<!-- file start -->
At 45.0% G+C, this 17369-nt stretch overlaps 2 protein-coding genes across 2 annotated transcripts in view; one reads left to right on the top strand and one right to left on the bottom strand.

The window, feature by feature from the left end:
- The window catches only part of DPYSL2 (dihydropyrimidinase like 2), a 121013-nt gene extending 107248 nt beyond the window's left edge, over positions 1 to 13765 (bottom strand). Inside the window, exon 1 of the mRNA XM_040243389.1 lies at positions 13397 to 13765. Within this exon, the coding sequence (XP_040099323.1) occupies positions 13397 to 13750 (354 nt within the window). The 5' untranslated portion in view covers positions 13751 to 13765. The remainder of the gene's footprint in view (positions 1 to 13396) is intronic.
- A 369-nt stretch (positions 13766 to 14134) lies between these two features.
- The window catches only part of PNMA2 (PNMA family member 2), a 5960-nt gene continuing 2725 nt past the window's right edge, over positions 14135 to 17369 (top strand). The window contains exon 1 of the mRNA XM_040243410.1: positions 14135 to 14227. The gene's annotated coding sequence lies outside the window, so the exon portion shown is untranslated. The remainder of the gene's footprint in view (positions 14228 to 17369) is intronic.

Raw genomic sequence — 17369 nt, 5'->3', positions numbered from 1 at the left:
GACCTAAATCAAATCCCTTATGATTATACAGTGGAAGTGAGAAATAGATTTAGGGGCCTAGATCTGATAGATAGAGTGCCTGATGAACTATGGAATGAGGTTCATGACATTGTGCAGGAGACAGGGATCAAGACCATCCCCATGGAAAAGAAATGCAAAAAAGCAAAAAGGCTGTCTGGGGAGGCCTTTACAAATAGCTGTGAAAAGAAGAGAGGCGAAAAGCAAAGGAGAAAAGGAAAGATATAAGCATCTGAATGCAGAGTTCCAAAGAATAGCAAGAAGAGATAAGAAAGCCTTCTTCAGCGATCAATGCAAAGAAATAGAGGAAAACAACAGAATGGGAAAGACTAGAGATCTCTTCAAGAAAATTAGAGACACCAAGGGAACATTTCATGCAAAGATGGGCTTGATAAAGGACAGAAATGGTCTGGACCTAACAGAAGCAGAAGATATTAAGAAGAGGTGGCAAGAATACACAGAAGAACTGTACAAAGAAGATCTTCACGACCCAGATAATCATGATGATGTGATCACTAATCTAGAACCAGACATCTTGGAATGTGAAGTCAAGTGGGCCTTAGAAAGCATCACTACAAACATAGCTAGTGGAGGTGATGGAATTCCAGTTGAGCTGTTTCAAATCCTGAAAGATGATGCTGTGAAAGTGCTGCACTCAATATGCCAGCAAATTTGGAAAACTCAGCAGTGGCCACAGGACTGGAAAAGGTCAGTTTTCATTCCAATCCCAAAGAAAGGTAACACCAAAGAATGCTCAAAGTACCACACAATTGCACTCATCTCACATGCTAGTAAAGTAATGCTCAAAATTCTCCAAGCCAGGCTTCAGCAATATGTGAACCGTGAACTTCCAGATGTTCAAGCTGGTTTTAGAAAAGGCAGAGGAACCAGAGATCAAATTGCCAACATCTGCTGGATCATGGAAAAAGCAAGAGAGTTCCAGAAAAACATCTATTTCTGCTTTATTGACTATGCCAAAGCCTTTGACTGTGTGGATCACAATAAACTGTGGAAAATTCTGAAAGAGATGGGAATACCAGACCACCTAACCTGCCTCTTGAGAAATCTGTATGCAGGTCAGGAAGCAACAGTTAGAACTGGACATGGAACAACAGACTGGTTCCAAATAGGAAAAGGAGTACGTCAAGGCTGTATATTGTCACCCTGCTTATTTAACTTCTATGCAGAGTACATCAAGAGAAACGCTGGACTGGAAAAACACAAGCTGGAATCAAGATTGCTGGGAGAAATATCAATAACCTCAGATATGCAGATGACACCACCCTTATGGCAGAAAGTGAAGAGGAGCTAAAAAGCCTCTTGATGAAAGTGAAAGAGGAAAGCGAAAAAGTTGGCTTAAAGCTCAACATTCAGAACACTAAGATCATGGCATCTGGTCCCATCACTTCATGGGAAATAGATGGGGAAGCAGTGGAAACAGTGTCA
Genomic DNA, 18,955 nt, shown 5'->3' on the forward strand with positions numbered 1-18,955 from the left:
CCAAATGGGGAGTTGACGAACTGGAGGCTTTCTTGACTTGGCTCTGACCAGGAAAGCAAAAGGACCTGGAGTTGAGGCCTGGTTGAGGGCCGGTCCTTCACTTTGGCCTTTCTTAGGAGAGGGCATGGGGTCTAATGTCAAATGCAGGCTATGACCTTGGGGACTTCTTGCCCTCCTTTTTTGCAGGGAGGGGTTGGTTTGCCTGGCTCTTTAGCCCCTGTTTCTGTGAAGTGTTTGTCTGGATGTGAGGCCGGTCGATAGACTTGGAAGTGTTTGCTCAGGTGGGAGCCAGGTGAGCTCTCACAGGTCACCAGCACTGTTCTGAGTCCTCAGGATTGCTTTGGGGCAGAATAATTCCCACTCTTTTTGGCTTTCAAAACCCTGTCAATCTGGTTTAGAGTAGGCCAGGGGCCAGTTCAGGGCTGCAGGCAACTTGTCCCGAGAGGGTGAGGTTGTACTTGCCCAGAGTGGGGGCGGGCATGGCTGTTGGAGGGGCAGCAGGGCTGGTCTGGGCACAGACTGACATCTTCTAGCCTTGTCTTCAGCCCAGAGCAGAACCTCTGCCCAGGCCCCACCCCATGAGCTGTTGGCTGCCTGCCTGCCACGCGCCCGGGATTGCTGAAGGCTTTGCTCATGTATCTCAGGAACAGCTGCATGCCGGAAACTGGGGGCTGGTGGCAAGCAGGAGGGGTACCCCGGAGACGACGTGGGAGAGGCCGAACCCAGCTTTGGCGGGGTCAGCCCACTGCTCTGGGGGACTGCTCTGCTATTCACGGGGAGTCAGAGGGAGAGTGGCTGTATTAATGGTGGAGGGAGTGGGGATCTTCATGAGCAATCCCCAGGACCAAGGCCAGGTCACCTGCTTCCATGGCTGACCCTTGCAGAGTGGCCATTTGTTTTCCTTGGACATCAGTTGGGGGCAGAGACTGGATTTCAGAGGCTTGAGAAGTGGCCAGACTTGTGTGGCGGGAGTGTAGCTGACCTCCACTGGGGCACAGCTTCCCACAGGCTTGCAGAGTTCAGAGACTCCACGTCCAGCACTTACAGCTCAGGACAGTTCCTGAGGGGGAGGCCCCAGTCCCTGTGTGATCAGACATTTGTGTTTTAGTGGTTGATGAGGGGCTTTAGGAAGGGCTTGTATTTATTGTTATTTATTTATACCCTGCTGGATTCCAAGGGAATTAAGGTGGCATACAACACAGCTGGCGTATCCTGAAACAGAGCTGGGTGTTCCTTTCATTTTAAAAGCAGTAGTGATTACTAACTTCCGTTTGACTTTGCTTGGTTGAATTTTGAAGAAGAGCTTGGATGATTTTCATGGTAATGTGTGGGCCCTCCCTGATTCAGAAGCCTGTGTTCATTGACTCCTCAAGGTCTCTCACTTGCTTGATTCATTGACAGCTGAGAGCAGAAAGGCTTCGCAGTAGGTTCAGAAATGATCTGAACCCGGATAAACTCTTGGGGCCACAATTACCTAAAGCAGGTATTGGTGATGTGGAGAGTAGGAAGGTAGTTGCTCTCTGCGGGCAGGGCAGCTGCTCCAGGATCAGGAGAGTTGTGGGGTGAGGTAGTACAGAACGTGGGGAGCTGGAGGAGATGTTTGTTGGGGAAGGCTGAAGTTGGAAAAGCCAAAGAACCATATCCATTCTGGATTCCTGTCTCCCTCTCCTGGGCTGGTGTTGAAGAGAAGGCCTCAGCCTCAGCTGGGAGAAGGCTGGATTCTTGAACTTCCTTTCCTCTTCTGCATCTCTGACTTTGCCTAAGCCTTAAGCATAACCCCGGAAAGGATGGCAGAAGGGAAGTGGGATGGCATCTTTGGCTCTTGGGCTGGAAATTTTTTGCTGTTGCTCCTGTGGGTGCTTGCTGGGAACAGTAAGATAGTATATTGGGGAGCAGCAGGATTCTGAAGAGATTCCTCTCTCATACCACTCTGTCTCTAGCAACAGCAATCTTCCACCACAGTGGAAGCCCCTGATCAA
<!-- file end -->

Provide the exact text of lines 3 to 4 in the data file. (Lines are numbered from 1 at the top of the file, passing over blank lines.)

- The window catches only part of DPYSL2 (dihydropyrimidinase like 2), a 121013-nt gene extending 107248 nt beyond the window's left edge, over positions 1 to 13765 (bottom strand). Inside the window, exon 1 of the mRNA XM_040243389.1 lies at positions 13397 to 13765. Within this exon, the coding sequence (XP_040099323.1) occupies positions 13397 to 13750 (354 nt within the window). The 5' untranslated portion in view covers positions 13751 to 13765. The remainder of the gene's footprint in view (positions 1 to 13396) is intronic.
- A 369-nt stretch (positions 13766 to 14134) lies between these two features.